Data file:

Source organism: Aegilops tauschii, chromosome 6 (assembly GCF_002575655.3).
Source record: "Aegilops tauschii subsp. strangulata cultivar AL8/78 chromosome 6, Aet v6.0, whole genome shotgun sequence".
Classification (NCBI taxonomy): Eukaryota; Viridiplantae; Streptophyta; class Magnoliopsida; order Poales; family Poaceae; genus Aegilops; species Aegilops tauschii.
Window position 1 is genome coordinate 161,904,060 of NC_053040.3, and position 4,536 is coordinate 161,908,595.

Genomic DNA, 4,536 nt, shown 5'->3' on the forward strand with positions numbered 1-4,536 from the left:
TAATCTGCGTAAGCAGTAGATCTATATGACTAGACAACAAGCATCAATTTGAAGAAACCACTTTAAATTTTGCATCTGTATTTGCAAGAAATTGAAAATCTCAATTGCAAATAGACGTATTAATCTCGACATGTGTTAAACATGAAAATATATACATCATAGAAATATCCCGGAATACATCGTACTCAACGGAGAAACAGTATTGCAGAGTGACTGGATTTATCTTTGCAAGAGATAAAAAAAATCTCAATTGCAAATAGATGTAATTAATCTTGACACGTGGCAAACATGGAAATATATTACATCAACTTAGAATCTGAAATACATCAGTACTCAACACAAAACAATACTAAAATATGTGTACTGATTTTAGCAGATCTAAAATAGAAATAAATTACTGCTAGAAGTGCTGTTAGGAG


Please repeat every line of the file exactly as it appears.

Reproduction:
Source organism: Aegilops tauschii, chromosome 6 (assembly GCF_002575655.3).
Source record: "Aegilops tauschii subsp. strangulata cultivar AL8/78 chromosome 6, Aet v6.0, whole genome shotgun sequence".
Classification (NCBI taxonomy): Eukaryota; Viridiplantae; Streptophyta; class Magnoliopsida; order Poales; family Poaceae; genus Aegilops; species Aegilops tauschii.
Window position 1 is genome coordinate 161,904,060 of NC_053040.3, and position 4,536 is coordinate 161,908,595.

Genomic DNA, 4,536 nt, shown 5'->3' on the forward strand with positions numbered 1-4,536 from the left:
TAATCTGCGTAAGCAGTAGATCTATATGACTAGACAACAAGCATCAATTTGAAGAAACCACTTTAAATTTTGCATCTGTATTTGCAAGAAATTGAAAATCTCAATTGCAAATAGACGTATTAATCTCGACATGTGTTAAACATGAAAATATATACATCATAGAAATATCCCGGAATACATCGTACTCAACGGAGAAACAGTATTGCAGAGTGACTGGATTTATCTTTGCAAGAGATAAAAAAAATCTCAATTGCAAATAGATGTAATTAATCTTGACACGTGGCAAACATGGAAATATATTACATCAACTTAGAATCTGAAATACATCAGTACTCAACACAAAACAATACTAAAATATGTGTACTGATTTTAGCAGATCTAAAATAGAAATAAATTACTGCTAGAAGTGCTGTTAGGAG